Ain’t it grand
An edwArdiAn mAnsion relives its glory dAys victoriA Napier Street, White Hills
It took a good proportion of Bendigo’s skilled tradespeople to restore Langley Hall in 2010 after it was bought by Anthony and Jenny Gurry. A building of historical significance in the central Victorian city, it had seen better days, requiring 23 different tradies working tirelessly for six months to bring it back to life.
The Melbourne couple knew the stakes were high: the Edwardian mansion had been designed by John Beebe and William Charles Vahland – the latter a gold prospector who would become the pre-eminent architect across the Goldfields – and built in 1903 for the first Anglican Bishop of Bendigo, Henry Langley, as part of an estate that included a brick manor and timber chapel. In the decades that followed, the property in suburban White Hills was used as a rest home for returned servicemen, a theological training college, a home for young single mothers and a reception centre.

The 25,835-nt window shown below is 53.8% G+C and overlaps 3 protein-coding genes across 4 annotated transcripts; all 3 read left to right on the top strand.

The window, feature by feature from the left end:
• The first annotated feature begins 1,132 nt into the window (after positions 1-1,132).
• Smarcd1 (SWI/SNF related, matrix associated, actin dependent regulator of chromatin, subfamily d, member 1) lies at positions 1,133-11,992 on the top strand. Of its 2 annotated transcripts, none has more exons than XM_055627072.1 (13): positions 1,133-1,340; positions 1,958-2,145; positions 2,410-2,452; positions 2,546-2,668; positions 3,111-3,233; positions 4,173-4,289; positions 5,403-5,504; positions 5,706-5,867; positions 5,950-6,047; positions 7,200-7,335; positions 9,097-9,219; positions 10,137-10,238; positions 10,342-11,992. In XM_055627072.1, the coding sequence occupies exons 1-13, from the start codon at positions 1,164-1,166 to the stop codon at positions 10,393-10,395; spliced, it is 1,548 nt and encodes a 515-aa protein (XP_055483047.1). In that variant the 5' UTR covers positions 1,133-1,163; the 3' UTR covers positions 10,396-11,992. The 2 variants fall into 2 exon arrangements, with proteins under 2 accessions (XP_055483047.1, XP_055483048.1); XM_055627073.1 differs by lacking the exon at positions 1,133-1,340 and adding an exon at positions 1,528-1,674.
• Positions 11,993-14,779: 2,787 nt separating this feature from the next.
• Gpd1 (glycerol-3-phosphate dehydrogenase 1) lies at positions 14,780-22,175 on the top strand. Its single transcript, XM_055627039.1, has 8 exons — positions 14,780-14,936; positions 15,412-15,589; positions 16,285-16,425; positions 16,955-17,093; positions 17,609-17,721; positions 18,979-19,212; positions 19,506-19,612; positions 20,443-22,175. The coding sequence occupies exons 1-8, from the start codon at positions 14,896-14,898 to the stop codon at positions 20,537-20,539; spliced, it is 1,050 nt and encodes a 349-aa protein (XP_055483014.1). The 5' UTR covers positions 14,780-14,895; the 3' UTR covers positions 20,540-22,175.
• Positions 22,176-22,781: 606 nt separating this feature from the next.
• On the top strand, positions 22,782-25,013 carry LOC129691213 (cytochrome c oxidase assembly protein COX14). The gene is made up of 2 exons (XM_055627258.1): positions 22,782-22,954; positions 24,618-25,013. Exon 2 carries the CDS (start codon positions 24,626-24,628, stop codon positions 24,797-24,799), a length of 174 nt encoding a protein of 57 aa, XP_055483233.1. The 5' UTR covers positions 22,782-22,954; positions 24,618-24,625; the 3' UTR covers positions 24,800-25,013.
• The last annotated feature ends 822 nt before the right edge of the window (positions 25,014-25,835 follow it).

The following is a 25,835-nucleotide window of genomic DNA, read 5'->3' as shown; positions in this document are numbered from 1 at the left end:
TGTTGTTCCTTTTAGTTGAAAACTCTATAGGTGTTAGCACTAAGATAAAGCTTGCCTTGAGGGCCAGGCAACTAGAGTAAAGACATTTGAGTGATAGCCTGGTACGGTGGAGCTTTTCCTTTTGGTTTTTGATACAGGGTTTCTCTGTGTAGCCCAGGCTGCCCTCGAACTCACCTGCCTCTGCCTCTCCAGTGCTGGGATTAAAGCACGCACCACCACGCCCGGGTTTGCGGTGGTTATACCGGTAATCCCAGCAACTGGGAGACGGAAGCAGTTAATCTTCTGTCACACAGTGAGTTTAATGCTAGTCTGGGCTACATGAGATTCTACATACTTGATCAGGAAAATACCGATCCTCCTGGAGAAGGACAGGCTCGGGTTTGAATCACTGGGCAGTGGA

The Gurrys, who’d moved back to Bendigo to spend more time with family, “instantly fell in love with Langley” despite knowing the work required. “A lot of infrastructure was upgraded such as the plumbing, water, wiring and verandas, and there was extensive cosmetic work